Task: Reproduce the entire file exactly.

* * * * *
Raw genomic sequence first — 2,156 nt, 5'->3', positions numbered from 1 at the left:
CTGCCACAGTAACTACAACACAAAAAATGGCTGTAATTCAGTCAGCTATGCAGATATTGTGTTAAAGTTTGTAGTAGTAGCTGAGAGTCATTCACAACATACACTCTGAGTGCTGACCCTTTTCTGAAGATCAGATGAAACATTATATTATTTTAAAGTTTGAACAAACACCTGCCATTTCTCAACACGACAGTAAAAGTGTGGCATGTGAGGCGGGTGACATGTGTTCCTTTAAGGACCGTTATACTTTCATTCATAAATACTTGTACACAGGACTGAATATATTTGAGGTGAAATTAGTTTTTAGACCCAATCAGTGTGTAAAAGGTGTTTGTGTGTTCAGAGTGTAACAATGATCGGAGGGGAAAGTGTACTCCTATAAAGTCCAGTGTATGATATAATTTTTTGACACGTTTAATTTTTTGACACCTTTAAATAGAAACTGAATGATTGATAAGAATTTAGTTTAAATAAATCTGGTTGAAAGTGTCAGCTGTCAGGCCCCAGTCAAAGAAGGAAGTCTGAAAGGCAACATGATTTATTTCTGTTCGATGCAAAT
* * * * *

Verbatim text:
Raw genomic sequence first — 2,156 nt, 5'->3', positions numbered from 1 at the left:
CTGCCACAGTAACTACAACACAAAAAATGGCTGTAATTCAGTCAGCTATGCAGATATTGTGTTAAAGTTTGTAGTAGTAGCTGAGAGTCATTCACAACATACACTCTGAGTGCTGACCCTTTTCTGAAGATCAGATGAAACATTATATTATTTTAAAGTTTGAACAAACACCTGCCATTTCTCAACACGACAGTAAAAGTGTGGCATGTGAGGCGGGTGACATGTGTTCCTTTAAGGACCGTTATACTTTCATTCATAAATACTTGTACACAGGACTGAATATATTTGAGGTGAAATTAGTTTTTAGACCCAATCAGTGTGTAAAAGGTGTTTGTGTGTTCAGAGTGTAACAATGATCGGAGGGGAAAGTGTACTCCTATAAAGTCCAGTGTATGATATAATTTTTTGACACGTTTAATTTTTTGACACCTTTAAATAGAAACTGAATGATTGATAAGAATTTAGTTTAAATAAATCTGGTTGAAAGTGTCAGCTGTCAGGCCCCAGTCAAAGAAGGAAGTCTGAAAGGCAACATGATTTATTTCTGTTCGATGCAAAT